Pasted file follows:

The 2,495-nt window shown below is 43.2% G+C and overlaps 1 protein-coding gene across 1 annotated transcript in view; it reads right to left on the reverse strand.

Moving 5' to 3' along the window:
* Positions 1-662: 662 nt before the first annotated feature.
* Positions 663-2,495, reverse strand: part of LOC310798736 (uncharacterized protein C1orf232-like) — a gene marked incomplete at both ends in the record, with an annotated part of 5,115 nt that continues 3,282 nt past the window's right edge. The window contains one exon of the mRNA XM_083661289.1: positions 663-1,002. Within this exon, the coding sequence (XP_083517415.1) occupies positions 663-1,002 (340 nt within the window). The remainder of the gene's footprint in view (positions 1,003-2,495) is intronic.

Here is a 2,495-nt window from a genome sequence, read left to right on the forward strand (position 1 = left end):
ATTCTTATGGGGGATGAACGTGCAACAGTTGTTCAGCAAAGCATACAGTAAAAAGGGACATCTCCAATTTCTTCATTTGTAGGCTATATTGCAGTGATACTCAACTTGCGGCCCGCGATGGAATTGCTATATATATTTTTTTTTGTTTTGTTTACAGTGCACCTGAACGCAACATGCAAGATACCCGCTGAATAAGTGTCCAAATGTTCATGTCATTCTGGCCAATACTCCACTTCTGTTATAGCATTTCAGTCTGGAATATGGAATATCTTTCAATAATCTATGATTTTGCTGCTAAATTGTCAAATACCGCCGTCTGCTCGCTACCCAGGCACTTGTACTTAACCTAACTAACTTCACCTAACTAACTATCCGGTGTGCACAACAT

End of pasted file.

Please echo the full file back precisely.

The 2,495-nt window shown below is 43.2% G+C and overlaps 1 protein-coding gene across 1 annotated transcript in view; it reads right to left on the reverse strand.

Moving 5' to 3' along the window:
* Positions 1-662: 662 nt before the first annotated feature.
* Positions 663-2,495, reverse strand: part of LOC310798736 (uncharacterized protein C1orf232-like) — a gene marked incomplete at both ends in the record, with an annotated part of 5,115 nt that continues 3,282 nt past the window's right edge. The window contains one exon of the mRNA XM_083661289.1: positions 663-1,002. Within this exon, the coding sequence (XP_083517415.1) occupies positions 663-1,002 (340 nt within the window). The remainder of the gene's footprint in view (positions 1,003-2,495) is intronic.

Here is a 2,495-nt window from a genome sequence, read left to right on the forward strand (position 1 = left end):
ATTCTTATGGGGGATGAACGTGCAACAGTTGTTCAGCAAAGCATACAGTAAAAAGGGACATCTCCAATTTCTTCATTTGTAGGCTATATTGCAGTGATACTCAACTTGCGGCCCGCGATGGAATTGCTATATATATTTTTTTTTGTTTTGTTTACAGTGCACCTGAACGCAACATGCAAGATACCCGCTGAATAAGTGTCCAAATGTTCATGTCATTCTGGCCAATACTCCACTTCTGTTATAGCATTTCAGTCTGGAATATGGAATATCTTTCAATAATCTATGATTTTGCTGCTAAATTGTCAAATACCGCCGTCTGCTCGCTACCCAGGCACTTGTACTTAACCTAACTAACTTCACCTAACTAACTATCCGGTGTGCACAACAT